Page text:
|Ensure support from all program areas for prioritizing cluster response activities, guide cluster prioritization, and coordinate cross-program efforts. Identify and guide interventions at individual, network, and system levels.
Other health department programs also have important roles in CDR, including sharing information and providing or addressing gaps in services. These programs may include sexual transmitted infections (STIs), hepatitis, substance use, housing, mental health, harm reduction, or informatics. Include people from these programs in the CDR LCG, as appropriate.
External partners are involved with CDR at different stages. These partners may include local health departments, state health departments, CBOs, HIV planning groups, health care organizations, or social service providers.
Whole Person Approach to Care
CDR requires collaboration across health department programs to deliver HIV-related services to people who need them, regardless of HIV status. People with HIV need access to treatment and people without HIV need access to prevention services.
Communities affected by rapid HIV transmission may benefit from services for related conditions. This includes STI testing; viral hepatitis immunization, testing, and treatment; and other sexual health services. They may also benefit from other clinical and social services related to substance use, mental health, housing, or other needs.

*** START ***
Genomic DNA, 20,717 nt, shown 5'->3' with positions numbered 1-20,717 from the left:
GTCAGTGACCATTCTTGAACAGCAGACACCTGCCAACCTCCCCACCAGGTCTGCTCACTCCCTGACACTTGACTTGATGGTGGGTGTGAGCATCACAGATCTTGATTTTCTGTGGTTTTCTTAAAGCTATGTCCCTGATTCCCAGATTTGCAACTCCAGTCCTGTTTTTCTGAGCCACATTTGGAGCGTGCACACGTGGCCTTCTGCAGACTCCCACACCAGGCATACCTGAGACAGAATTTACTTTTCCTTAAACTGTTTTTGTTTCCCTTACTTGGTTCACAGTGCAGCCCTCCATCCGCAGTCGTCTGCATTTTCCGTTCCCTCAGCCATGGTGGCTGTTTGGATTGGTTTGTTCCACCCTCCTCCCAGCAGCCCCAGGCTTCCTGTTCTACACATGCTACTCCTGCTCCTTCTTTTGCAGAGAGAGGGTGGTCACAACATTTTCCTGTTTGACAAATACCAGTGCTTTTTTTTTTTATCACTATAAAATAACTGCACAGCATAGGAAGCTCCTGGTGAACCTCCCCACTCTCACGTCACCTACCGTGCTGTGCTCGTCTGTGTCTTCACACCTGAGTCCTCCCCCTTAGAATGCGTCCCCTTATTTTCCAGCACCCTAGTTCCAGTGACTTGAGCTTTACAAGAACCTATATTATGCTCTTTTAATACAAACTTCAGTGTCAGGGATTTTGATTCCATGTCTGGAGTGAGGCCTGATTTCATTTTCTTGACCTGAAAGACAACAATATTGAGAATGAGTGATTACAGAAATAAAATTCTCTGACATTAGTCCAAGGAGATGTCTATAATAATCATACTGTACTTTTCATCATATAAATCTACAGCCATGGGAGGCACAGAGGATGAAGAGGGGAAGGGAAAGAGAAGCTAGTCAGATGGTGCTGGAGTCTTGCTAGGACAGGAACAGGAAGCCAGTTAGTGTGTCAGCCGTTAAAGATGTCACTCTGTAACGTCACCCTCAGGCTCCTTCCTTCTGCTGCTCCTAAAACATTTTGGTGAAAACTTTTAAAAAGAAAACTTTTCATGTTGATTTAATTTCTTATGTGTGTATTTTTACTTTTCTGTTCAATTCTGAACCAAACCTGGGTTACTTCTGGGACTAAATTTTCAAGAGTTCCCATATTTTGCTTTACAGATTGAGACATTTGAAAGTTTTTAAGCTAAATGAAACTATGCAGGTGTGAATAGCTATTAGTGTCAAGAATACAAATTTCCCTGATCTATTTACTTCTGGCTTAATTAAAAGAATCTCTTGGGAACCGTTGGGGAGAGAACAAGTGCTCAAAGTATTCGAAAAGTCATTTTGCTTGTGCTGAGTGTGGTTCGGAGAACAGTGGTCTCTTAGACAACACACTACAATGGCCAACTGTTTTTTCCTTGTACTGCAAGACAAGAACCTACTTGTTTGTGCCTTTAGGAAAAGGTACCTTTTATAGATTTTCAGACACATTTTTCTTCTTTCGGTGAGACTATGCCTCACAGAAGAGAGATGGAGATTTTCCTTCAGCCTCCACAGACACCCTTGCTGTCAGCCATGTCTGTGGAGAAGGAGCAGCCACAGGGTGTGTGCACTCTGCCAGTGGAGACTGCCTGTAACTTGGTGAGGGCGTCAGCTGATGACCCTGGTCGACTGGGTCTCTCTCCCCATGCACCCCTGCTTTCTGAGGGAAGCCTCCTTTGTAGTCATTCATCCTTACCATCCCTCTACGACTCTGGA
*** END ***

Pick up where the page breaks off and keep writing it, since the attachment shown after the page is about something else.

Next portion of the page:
To prepare for a scaled-up response, health departments should connect with their preparedness program to discuss options, processes, and training. In addition, health departments can identify staff to provide temporary assistance for surge capacity, including staff from other programs.
In most cases, state health departments should develop a CDR plan for the entire state. The plan should be updated at least annually. CDC offers a CDR plan template that health departments can tailor. Components include:
- Defined roles for key internal and external partners
- Processes for cluster detection, prioritization, and monitoring
- Processes for deciding on and implementing investigation and response actions
- Plans for identifying more resources and staffing when response needs exceed routine capacity
HIV clusters and outbreaks often highlight unmet service needs for preventing HIV and other related conditions. Thus, a variety of funding sources may be available to support CDR, including:
- CDC funding for HIV prevention and surveillance
- Public health funding for STIs, viral hepatitis, or other related conditions
- Behavioral health and opioid response funding
- Ryan White HIV/AIDS Program and Bureau for Primary Health Care funding
- Housing Opportunities for Persons With AIDS (HOPWA) and other U.S. Department of Housing and Urban Development (HUD) funding
- Substance Abuse and Mental Health Services (SAMHSA) funding
- CDC Public Health Emergency Preparedness funding
Depending on response needs, other funding from federal, state, or local governments, or public-private partnerships may be available.
Local populations experiencing rapid HIV transmission can change over time. Funding mechanisms should support starting or expanding activities for different subpopulations or geographic regions in cluster response.
Funding agreements with local health departments and community and health care partners should allow flexibility to shift resources when needed. For example, one health department offers mini-grants up to $10,000 for local health authorities and tribes to support CDR activities. Additionally, health departments should identify funding from multiple sources and talk with their CDC project officer if they need to redirect funds for cluster response.